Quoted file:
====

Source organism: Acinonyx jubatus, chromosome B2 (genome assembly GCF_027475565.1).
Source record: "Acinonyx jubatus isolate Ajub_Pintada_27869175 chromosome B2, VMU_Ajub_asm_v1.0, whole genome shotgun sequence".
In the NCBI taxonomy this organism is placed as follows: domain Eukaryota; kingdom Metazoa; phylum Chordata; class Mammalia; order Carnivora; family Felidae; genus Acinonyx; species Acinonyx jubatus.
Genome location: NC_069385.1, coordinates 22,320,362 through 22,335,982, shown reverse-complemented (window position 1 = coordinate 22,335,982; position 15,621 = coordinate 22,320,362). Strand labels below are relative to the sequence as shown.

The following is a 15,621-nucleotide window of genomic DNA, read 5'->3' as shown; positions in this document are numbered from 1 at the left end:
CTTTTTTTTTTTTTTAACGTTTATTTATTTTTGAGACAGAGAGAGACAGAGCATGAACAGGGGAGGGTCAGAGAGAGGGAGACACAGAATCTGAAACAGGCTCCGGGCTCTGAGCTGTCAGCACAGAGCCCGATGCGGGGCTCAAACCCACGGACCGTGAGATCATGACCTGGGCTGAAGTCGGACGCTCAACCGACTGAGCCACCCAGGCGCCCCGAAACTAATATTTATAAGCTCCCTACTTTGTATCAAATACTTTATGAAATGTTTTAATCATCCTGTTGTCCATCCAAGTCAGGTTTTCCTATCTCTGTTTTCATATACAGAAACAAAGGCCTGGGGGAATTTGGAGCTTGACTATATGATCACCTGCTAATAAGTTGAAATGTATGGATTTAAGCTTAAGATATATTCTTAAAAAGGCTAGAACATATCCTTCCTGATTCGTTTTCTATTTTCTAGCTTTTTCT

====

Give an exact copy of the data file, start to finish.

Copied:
Source organism: Acinonyx jubatus, chromosome B2 (genome assembly GCF_027475565.1).
Source record: "Acinonyx jubatus isolate Ajub_Pintada_27869175 chromosome B2, VMU_Ajub_asm_v1.0, whole genome shotgun sequence".
In the NCBI taxonomy this organism is placed as follows: domain Eukaryota; kingdom Metazoa; phylum Chordata; class Mammalia; order Carnivora; family Felidae; genus Acinonyx; species Acinonyx jubatus.
Genome location: NC_069385.1, coordinates 22,320,362 through 22,335,982, shown reverse-complemented (window position 1 = coordinate 22,335,982; position 15,621 = coordinate 22,320,362). Strand labels below are relative to the sequence as shown.

The following is a 15,621-nucleotide window of genomic DNA, read 5'->3' as shown; positions in this document are numbered from 1 at the left end:
CTTTTTTTTTTTTTTAACGTTTATTTATTTTTGAGACAGAGAGAGACAGAGCATGAACAGGGGAGGGTCAGAGAGAGGGAGACACAGAATCTGAAACAGGCTCCGGGCTCTGAGCTGTCAGCACAGAGCCCGATGCGGGGCTCAAACCCACGGACCGTGAGATCATGACCTGGGCTGAAGTCGGACGCTCAACCGACTGAGCCACCCAGGCGCCCCGAAACTAATATTTATAAGCTCCCTACTTTGTATCAAATACTTTATGAAATGTTTTAATCATCCTGTTGTCCATCCAAGTCAGGTTTTCCTATCTCTGTTTTCATATACAGAAACAAAGGCCTGGGGGAATTTGGAGCTTGACTATATGATCACCTGCTAATAAGTTGAAATGTATGGATTTAAGCTTAAGATATATTCTTAAAAAGGCTAGAACATATCCTTCCTGATTCGTTTTCTATTTTCTAGCTTTTTCT